Link to comment
Share on other sites

Ah, Dutton. What a model of rectitude and civic values.

 

Apparently if you're someone who donates $150,000 to the Liberal party, you can pick up the phone and he'll get your French au pair out of stir with a quick sign of his pen (regardless of the advice of senior Border Farce officers).

 

However, if you're a Sri Lankan family who's popular with the community they live and work in - so popular you can get 120,000 signatures on a petition to let you stay in Australia - then he won't even consider your case.

 

We truly have some of the best politicians money can buy.

 

 

Link to comment
Share on other sites

Quite so, Marty. Personally, I think that unless the Liberal party purges themselves of a large swath of their resident comedians, they're in for at least a decade in the wilderness if there's any semblance of good government from the Labor side.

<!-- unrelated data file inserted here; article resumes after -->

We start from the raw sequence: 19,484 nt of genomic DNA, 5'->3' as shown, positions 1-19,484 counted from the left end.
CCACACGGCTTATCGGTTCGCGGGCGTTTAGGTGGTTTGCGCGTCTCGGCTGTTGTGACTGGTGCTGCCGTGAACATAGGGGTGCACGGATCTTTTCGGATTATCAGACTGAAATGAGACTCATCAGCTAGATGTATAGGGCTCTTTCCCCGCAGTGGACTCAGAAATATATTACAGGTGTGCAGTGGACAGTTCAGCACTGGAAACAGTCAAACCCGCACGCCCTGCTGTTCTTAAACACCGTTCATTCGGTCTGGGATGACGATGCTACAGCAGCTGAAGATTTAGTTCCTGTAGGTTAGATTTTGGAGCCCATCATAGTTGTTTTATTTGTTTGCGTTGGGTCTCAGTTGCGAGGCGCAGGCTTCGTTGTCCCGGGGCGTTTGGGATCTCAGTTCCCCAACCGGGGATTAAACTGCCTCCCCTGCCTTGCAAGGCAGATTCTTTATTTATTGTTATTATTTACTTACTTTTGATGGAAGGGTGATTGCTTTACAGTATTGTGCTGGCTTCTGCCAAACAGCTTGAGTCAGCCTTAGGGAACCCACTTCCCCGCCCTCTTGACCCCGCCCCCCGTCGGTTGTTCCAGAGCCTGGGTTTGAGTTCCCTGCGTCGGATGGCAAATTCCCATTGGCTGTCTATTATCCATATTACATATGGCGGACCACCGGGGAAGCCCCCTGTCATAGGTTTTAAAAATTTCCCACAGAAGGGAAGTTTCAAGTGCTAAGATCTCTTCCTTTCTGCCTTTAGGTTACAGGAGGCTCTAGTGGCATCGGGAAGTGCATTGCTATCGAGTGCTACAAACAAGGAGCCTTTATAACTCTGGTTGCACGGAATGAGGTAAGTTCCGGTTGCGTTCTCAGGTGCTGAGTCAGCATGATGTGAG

It almost beggars belief that a party could be so incompetent that they totally blew it. After the debacle of the Rudd / Gillard years, the Liberals should have had a walk in the park. But then what happened was that some sort of circus came to town, and even their supporters have been in a state of shock ever since.

 

I really hope the incoming Shorten Labor government can knuckle down and get to work with some serious policy development. The Gillard years seemed to be a bit poll driven, with a compulsion for grand announcements every couple of weeks, and at the end, it was just a lot of hot air. I hope we don't get more of that garbage from the next Labor government.